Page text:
It is also likely to change the contours of an expected partisan showdown over spending and taxes. The pandemic's spread dovetailed with what has typically been the most active time of year in the now-annual clash over gun laws.
Both gun safety advocates and Second Amendment activists scrapped lobbying days they had lined up at the Capitol. Hundreds of volunteers for the gun control group Minnesota Moms Demand Action scrambled to convert their yearly advocacy day into a digital event, and the Minnesota Gun Owners Caucus is also looking at an online event instead.
With so much of the advocates' policy agenda at a standstill, some hope the Legislature might pass more policy measures than it typically would next year. During odd-numbered years, the governor and Legislature are focused on setting the next two-year budget, and often much of the policy work is left for even years. However, the makeup of the now-divided Legislature could look different in 2021, with all 201 members of the two chambers on the ballot this fall.
"Just because it didn't pass this year doesn't mean it's dead forever," lobbyist Mollie Clark said of the bills the Minnesota Brain Injury Alliance was pushing this year. "We're hoping [in 2021] … that they would take a little more policy than they would otherwise, just because there's so much left on table."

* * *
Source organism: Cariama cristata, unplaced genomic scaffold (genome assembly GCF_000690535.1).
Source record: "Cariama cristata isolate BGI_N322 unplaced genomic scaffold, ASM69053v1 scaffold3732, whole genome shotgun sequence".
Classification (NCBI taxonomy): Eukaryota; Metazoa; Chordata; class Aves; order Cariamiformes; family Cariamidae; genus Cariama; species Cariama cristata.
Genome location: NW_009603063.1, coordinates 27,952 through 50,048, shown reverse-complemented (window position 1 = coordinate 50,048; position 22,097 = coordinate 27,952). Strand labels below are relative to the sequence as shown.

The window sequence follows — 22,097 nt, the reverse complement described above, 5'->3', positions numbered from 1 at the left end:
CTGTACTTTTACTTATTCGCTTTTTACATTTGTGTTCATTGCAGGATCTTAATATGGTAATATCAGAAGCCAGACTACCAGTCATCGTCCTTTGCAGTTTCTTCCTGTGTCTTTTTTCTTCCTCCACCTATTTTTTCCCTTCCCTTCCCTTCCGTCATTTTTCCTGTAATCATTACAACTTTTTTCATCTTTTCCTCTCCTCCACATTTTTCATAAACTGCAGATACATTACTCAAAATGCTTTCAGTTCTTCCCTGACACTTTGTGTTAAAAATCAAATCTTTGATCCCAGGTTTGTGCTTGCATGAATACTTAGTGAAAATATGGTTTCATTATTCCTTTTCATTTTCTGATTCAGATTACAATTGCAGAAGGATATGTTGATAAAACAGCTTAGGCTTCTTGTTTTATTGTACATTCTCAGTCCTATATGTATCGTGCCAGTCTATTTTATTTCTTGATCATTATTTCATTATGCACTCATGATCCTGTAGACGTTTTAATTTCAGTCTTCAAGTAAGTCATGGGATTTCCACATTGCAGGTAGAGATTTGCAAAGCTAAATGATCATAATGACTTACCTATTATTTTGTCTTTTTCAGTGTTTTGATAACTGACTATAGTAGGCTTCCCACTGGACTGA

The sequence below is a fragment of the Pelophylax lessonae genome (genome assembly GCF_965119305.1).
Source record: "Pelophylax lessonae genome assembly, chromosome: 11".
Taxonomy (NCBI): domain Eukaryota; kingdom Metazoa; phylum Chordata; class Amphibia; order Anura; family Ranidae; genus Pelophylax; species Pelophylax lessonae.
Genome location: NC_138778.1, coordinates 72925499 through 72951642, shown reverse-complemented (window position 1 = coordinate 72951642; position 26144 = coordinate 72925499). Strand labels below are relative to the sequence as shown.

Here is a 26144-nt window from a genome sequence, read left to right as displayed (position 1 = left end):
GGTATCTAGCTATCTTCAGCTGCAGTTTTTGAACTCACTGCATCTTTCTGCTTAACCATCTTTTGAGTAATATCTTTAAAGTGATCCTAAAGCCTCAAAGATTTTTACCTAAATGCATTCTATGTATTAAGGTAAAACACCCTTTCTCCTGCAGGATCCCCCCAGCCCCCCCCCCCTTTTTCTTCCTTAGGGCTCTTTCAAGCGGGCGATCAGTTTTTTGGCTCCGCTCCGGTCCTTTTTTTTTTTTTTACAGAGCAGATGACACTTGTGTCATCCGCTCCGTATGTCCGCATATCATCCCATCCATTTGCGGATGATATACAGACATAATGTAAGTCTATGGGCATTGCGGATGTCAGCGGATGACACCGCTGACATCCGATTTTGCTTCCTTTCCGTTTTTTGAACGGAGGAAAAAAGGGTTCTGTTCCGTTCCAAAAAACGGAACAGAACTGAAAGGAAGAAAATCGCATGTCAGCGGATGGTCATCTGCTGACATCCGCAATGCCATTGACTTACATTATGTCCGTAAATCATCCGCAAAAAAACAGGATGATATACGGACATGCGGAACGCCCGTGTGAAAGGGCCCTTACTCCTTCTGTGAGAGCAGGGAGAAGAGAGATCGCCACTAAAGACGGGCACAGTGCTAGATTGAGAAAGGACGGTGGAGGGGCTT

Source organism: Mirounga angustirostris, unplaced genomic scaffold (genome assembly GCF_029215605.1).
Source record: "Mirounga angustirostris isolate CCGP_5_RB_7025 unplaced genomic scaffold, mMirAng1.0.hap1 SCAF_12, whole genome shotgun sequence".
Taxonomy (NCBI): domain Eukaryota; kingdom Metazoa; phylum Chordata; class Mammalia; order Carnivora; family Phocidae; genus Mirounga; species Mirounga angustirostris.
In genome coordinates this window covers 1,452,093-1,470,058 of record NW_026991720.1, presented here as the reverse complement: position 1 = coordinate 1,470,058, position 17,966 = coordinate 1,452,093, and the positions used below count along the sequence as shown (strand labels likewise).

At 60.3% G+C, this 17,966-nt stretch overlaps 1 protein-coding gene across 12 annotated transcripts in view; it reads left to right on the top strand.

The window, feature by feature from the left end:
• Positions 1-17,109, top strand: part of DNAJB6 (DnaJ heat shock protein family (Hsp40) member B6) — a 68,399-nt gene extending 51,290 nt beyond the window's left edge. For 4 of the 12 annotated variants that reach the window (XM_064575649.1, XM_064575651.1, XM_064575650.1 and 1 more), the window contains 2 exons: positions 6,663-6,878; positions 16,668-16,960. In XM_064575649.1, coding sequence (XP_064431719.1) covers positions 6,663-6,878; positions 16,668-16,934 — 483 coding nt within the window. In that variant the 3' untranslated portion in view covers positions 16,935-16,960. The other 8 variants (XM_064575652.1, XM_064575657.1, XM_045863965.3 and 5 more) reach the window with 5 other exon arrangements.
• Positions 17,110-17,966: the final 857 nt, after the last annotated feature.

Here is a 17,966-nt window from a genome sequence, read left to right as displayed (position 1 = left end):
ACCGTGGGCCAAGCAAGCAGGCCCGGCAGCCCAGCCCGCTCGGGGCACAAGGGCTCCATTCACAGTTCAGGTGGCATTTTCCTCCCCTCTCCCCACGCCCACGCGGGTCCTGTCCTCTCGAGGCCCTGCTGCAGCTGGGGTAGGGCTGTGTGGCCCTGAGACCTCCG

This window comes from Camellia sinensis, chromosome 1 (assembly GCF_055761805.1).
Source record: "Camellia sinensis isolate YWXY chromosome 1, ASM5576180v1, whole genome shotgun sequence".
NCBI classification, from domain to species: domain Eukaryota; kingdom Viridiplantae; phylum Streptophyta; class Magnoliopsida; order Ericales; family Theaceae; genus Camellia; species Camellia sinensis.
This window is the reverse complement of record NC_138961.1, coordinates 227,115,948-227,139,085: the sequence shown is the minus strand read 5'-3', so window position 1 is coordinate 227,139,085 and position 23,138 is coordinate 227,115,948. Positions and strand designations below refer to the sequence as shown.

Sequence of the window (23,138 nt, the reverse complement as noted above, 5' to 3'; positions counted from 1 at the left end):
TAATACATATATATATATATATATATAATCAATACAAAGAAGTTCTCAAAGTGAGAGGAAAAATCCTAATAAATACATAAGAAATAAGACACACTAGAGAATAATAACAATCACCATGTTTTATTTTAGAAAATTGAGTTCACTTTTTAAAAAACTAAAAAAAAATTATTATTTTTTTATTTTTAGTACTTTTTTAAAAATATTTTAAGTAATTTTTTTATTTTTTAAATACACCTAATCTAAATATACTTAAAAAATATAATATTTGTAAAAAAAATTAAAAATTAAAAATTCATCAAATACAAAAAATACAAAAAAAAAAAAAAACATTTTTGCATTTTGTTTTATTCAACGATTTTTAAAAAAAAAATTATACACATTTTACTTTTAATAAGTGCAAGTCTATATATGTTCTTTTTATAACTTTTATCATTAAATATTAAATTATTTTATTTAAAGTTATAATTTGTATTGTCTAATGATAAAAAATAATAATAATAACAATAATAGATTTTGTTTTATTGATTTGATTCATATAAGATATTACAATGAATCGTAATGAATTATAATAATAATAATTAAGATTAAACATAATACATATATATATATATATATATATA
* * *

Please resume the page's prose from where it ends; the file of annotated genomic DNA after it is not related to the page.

Every Tuesday a sea of purple shirts shows up at the State Capitol to remind legislators of people living with traumatic brain injuries. This year advocates have been pushing for a law requiring sexual violence prevention training for residential program staff. But they canceled their in-person lobbying.
Still, Clark said, the pause for the coronavirus outbreak was needed. The bills can wait.
"I had a conversation with my mom one morning," Clark said. "And she was, like, 'I'm so sorry all your bills are dead.' "
Her response: "No, I'm proud Minnesota takes public health this seriously."
Her organization is now focused on the Department of Human Services' response to COVID-19, and making sure people with disabilities are not left behind, she said.